It was announced at this past week’s American Library Association Convention that a division of the ALA has voted to remove the name of Laura Ingalls Wilder from a major children’s book award, over concerns about how the author portrayed African Americans and Native Americans. This has brought renewed attention to some of the content of Wilder’s Little House on the Prairie series, and leaves room for readers to discover some other works exploring the 19th century American frontier through a more contemporary lens.
Here are some middle grade historical fiction titles exploring that era and place, which contain many of the same family dynamics, adventure, and optimism of Wilder’s books.
The Birchbark House (series) by Louise Erdrich
This series, based on the award-winning Indigenous author’s family history, begins in 1847 with the story of a young Ojibwa girl named Omakayas. Omakayas’s story progresses through The Game of Silence and The Porcupine Year, followed by two books named after new protagonists, Chickadee and Makoons.
Our Only May Amelia by Jennifer L. Holm
This Newbery Honor book, based on the author’s great-aunt, follows the life of 12-year-old May Amelia in Washington state in 1899. May Amelia, the only girl ever born in the new settlement, has seven older brothers and a love of adventure. This is a beautifully crafted tale of one young girl whose unique spirit captures the courage, humour, passion, and depth of the American pioneer experience.
The Ballad of Lucy Whipple by Karen Cushman
Cushman brings her mastery of historical voice to this tale of a young girl coming of age during the California Gold Rush. Lucy Whipple doesn’t care for her new hometown in Lucky Diggins, California. Not only is it barely a town, but there’s no lending library! Lucy vows to be plain miserable until she can hightail it back East where she belongs.
May B. by Caroline Starr Rose
May is helping out on a neighbor’s Kansas prairie homestead—just until Christmas, says Pa. She wants to contribute, but it’s hard to be separated from her family by 15 long, unfamiliar miles. Then the unthinkable happens: May is abandoned. Trapped in a tiny snow-covered sod house, isolated from family and neighbors, May must prepare for the oncoming winter.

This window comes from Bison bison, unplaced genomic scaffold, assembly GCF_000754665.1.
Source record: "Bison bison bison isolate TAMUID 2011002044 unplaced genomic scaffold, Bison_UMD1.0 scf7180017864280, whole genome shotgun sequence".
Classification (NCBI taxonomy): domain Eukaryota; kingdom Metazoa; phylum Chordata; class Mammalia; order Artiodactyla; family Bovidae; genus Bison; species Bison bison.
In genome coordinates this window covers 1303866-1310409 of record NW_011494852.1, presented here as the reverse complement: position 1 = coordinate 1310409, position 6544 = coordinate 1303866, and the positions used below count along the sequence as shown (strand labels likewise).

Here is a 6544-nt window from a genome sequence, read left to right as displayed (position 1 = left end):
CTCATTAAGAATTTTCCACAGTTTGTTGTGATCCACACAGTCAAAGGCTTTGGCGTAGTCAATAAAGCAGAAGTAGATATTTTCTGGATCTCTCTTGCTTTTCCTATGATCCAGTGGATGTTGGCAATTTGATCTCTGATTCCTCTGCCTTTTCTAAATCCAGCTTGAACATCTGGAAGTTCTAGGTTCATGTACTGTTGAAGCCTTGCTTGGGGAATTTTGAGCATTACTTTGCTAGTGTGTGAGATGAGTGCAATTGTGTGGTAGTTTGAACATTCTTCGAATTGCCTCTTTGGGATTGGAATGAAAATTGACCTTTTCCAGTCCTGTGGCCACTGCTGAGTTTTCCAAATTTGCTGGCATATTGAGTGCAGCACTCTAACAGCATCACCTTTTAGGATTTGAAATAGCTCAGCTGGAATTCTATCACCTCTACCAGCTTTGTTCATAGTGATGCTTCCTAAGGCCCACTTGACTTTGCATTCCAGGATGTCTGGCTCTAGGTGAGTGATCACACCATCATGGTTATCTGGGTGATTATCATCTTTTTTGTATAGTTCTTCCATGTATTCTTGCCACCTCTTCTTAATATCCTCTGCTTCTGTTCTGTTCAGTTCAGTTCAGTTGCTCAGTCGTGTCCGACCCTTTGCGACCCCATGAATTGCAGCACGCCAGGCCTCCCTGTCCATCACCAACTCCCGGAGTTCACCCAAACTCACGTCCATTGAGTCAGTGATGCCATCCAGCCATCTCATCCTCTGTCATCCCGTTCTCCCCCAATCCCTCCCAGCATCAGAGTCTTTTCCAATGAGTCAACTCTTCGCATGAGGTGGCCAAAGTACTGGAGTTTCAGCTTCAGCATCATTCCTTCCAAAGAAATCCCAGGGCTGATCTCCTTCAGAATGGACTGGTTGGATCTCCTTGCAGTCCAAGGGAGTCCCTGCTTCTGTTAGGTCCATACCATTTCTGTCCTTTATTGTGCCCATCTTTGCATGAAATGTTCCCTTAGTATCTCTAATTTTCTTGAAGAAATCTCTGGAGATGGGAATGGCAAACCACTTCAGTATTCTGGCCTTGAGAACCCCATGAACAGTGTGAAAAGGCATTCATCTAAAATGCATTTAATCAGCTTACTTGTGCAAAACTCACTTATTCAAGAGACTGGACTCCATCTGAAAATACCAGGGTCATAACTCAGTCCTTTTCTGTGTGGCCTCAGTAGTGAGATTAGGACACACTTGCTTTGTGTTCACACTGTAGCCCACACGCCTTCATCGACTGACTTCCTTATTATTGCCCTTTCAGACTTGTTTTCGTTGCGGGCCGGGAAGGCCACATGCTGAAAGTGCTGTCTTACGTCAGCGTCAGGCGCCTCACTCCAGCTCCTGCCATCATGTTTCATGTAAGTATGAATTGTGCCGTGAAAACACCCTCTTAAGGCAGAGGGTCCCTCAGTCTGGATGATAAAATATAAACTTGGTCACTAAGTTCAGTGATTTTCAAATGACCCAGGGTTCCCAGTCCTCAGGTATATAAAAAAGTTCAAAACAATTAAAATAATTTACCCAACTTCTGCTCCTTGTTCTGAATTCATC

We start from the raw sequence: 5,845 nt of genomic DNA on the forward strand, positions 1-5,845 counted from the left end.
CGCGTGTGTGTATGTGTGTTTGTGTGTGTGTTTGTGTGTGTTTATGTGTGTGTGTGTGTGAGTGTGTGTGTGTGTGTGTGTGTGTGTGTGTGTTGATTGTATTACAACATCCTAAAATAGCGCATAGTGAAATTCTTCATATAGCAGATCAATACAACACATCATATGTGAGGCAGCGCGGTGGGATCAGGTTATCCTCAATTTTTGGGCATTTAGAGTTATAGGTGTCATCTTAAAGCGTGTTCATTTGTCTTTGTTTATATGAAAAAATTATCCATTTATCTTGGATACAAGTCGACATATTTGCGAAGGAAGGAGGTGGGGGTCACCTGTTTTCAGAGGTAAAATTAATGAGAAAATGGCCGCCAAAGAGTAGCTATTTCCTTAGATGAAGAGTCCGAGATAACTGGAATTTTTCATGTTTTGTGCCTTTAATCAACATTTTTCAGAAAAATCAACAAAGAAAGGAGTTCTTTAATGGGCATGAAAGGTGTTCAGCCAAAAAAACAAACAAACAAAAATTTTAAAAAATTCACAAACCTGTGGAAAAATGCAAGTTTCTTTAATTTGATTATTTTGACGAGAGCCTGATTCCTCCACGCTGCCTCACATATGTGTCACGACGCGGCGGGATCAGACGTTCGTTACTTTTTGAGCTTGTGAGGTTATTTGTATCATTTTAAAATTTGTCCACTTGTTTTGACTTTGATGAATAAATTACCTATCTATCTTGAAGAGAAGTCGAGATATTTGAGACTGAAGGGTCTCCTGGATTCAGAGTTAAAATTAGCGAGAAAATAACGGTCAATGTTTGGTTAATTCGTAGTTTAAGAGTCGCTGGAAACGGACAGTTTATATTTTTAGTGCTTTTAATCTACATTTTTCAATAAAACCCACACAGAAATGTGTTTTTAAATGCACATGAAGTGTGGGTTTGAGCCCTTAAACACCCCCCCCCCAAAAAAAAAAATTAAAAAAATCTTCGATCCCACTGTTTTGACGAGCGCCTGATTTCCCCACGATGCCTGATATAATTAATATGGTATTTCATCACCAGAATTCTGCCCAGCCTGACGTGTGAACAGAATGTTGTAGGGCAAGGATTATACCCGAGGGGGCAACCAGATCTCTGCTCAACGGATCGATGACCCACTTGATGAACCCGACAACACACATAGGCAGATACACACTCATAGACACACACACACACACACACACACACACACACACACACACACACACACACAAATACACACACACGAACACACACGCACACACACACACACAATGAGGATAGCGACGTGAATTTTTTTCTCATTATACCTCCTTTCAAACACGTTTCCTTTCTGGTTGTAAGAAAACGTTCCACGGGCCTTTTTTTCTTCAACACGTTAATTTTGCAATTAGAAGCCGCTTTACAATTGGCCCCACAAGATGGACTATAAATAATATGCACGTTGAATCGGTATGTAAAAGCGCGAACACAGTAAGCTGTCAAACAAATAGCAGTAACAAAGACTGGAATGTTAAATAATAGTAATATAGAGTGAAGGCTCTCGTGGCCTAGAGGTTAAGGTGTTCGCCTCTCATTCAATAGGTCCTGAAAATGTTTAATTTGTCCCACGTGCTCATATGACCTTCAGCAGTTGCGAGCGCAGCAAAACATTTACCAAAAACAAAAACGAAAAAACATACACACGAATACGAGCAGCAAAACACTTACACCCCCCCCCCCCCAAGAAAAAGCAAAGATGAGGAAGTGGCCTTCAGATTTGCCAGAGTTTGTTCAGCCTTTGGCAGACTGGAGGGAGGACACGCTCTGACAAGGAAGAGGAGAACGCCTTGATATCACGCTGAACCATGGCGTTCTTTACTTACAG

Lizzie Bright and the Buckminster Boy by Gary D. Schmidt
Turner Buckminster is the son of a minister of a small Maine town, near Malaga Island—a poor community founded by former slaves. He makes friends with Lizzie, who lives on the island, and together they try to save her community. An engaging novel that shines a light on a lesser-known situation in American history.
In the Footsteps of Crazy Horse by Joseph M. Marshall III
Jimmy McClean is a half-white, half-Lakota boy living in the 21st century. When he embarks on a journey with his Lakota grandfather, he learns the story of Crazy Horse, one of the most important figures in Lakota history. Drawing inspiration from the oral stories of the Lakota tradition and the Lakota cultural mechanism of the “hero story,” the author provides an insider’s perspective on the life of Tasunke Witko, better known as Crazy Horse.
Elijah of Buxton by Christopher Paul Curtis
Elijah is the first child born into freedom in Buxton, Canada, a settlement of runaway slaves just over the border from Detroit. When a former slave steals money from Elijah’s friend, who has been saving to buy his family out of captivity in the South, Elijah embarks on a dangerous journey to America in pursuit of the thief. On the way, he discovers firsthand the unimaginable horrors of the life his parents fled—a life from which he’ll always be free, if he can find the courage to get back home.
The Evolution of Calpurnia Tate (series) by Jacqueline Kelly
Calpurnia Tate is eleven years old in 1899 when she wonders why the yellow grasshoppers in her Texas backyard are so much bigger than the green ones. As Callie explores the natural world around her, she develops a close relationship with her grandfather, navigates the dangers of living with six brothers, and comes up against just what it means to be a girl at the turn of the century.
Dear America (series) by various authors
This series was re-launched in 2010 with new titles, some of which focus on characters from marginalized backgrounds and are written by authors from diverse backgrounds. Some titles from this series which explore a similar era to the Little House series include:
With the Might of Angels: The Diary of Dawnie Rae Johnson, Hadley, Virginia, 1954 by Andrea Davis Pinkney